• 9. With real time logging and drilling information, engineers can identify geologicformations immediately and determine if that formation contains oil and/or gas. In this case, the operational challenges for downhole sensors include high wellboretemperatures/pressures, corrosive fluids that can damage the downhole sensors, andmechanical abrasion that can physically damage the equipment In the production phase, these sensors monitor the production of oil, gas and waterversus cumulative time and volume; differences in downhole pressure versus wellheadpressure; the flow efficiency of artificial lift systems; etc. The figure below shows two pressure and temperature sensors specificallydesigned for the monitoring of the bottom of oil well. This sensor is a version of thePDG conventional optical fiber (Permanent Downhole Gauge). 9
  • 10. FIGURE 3 The fiber optic sensor technology has been developing rapidly in recent years. The main reasons for implementation of these sensors in the systems ofmeasurement are inherent characteristics of the optical fibres such as low weight,flexibility, long-distance transmission, low reactivity of the material, electrical insulationand electromagnetic immunity. Besides these, in many cases there is the possibility ofmultiplexing the signals from several sensors, including various ampliitudes along thesame fiber sensor. These technological advantages that contribute to the fibre-opticsensors will replace the conventional sensors in various applications. [7] As an example of the use of these sensors in the petroleum industry, theNorwegian company StatoilHydro [8] uses a system called Catamaran TurboWatch,supplied by the company Shipcom Wireless [9], which tracks more than 200 devices oneight oil platforms in the North Sea. This system collects operational information fromvarious machines and feeds other business and maintenance systems for thecompany. Figure 4 shows screens monitoring equipment from Catamaran TurboWatchsystem. FIGURE 4 Figure 5 identifies the eight Statoil platforms using the Catamaran TurboWatchsystem. 10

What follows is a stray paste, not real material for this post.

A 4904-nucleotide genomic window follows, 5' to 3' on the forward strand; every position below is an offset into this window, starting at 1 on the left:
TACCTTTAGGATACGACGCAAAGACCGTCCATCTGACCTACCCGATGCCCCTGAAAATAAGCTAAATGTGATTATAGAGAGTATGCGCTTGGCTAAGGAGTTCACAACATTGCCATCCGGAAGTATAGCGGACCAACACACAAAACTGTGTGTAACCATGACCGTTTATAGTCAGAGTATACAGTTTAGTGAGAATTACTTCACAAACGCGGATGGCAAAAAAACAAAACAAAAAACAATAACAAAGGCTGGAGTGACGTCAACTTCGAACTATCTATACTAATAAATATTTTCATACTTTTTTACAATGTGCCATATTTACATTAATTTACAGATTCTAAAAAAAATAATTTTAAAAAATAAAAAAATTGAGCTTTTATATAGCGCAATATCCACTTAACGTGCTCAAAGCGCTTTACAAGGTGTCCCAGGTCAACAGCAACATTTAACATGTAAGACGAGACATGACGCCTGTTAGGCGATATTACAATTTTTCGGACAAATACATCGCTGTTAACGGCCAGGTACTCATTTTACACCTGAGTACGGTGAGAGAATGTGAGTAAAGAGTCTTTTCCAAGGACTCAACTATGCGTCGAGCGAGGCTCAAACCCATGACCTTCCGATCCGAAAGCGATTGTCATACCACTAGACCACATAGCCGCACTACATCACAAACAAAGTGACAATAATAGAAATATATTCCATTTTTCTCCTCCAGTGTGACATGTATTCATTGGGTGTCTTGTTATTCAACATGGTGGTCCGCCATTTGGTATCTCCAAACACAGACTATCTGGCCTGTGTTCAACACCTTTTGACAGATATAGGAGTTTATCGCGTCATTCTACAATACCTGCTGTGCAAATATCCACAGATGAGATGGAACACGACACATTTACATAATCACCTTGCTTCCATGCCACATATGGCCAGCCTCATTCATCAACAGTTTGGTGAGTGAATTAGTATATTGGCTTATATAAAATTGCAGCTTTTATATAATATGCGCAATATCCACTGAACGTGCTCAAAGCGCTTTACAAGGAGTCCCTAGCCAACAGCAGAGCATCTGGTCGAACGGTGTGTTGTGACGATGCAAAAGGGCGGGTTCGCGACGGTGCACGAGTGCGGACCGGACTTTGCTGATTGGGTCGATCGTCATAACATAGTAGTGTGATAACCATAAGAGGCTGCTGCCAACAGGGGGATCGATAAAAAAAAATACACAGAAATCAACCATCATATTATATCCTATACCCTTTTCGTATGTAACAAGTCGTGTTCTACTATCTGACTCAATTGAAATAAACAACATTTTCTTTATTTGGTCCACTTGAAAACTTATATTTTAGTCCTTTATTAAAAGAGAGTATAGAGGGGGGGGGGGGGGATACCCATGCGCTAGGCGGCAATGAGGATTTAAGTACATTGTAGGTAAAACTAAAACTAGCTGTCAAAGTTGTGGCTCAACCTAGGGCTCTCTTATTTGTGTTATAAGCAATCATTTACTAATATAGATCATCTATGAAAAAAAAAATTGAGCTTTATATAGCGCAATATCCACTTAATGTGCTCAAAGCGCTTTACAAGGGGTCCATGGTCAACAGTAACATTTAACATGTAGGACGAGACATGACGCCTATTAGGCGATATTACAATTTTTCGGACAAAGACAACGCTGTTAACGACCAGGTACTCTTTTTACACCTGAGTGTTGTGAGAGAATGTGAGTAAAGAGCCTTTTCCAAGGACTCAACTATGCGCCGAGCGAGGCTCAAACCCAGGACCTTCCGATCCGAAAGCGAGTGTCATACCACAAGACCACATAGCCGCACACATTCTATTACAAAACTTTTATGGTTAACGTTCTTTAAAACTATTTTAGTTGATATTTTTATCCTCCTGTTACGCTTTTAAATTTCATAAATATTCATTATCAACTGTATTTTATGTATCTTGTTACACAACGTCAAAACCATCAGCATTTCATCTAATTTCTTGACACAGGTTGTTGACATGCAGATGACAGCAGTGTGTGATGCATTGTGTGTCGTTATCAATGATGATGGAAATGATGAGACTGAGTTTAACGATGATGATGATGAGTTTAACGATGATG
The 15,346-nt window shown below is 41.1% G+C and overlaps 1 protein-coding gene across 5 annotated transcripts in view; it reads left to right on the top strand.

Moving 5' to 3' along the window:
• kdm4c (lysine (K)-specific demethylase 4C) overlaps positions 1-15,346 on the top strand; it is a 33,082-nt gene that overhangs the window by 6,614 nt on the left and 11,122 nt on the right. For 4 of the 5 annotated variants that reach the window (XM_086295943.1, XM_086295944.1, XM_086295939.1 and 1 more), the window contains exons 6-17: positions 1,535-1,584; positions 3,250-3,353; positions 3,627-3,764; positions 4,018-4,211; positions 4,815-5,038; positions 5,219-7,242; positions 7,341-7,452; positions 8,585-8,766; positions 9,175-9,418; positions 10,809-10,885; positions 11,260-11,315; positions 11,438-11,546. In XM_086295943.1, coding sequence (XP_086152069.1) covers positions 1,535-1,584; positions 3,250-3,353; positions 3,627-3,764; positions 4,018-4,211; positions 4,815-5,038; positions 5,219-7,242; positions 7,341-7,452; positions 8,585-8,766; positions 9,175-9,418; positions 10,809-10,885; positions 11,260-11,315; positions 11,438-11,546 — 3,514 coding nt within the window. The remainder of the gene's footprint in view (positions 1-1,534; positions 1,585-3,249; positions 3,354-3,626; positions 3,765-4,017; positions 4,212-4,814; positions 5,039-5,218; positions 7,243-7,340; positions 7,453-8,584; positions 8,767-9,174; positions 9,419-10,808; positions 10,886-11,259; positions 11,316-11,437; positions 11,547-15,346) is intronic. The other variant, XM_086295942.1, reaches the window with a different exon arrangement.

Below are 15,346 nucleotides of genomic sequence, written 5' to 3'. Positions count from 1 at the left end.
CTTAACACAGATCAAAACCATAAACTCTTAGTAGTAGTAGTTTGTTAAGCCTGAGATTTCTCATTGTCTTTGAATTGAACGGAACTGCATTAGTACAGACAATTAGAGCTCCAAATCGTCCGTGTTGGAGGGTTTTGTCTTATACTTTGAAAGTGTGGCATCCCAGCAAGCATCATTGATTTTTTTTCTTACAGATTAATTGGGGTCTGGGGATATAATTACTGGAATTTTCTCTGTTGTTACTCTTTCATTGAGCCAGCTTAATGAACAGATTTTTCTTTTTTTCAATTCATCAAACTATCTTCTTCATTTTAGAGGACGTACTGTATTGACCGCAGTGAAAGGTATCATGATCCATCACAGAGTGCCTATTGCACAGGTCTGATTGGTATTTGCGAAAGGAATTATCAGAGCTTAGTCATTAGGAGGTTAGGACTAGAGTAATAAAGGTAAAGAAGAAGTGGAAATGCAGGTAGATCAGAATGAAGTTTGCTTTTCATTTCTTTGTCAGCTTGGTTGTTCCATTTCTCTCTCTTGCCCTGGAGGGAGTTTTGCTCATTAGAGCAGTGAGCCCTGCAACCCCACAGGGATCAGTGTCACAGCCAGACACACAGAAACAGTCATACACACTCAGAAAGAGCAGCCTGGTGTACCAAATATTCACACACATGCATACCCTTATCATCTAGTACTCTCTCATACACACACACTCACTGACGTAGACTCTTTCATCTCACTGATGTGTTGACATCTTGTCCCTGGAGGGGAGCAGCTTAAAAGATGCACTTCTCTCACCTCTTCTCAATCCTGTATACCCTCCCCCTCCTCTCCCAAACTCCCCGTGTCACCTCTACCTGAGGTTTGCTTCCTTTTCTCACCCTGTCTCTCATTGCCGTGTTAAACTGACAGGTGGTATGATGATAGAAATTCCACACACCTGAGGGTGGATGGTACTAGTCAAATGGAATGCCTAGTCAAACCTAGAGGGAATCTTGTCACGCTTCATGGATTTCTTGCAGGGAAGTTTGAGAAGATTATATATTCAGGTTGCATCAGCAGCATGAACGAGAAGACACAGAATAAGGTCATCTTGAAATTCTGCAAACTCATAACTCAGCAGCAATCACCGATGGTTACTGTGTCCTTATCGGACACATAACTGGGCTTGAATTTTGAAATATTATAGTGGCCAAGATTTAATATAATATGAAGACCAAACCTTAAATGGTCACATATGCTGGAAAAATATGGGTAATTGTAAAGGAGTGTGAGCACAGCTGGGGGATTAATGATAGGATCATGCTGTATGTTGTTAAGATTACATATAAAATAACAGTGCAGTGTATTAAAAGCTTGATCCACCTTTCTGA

• 11. FIGURE 5 The sensors can be installed on the wellhead, in the production tubing and on otherwellbore equipment. The data collected by the sensors is transferred to supervisorysystems devices called SCADA (Supervisory Control and Data Aquisition). In theSCADA system each sensor is seen as a single "tag", or a unique identifier, whichgather and stores operational data. In addition to the SCADA system, some companies use other layers of software tomaintain a history of these measures obtained. Usually the first interface with theSCADA system is made by a data historian. One of the historians systems currentlyused is called OSI / IP, from OSIsoft company [10]. 11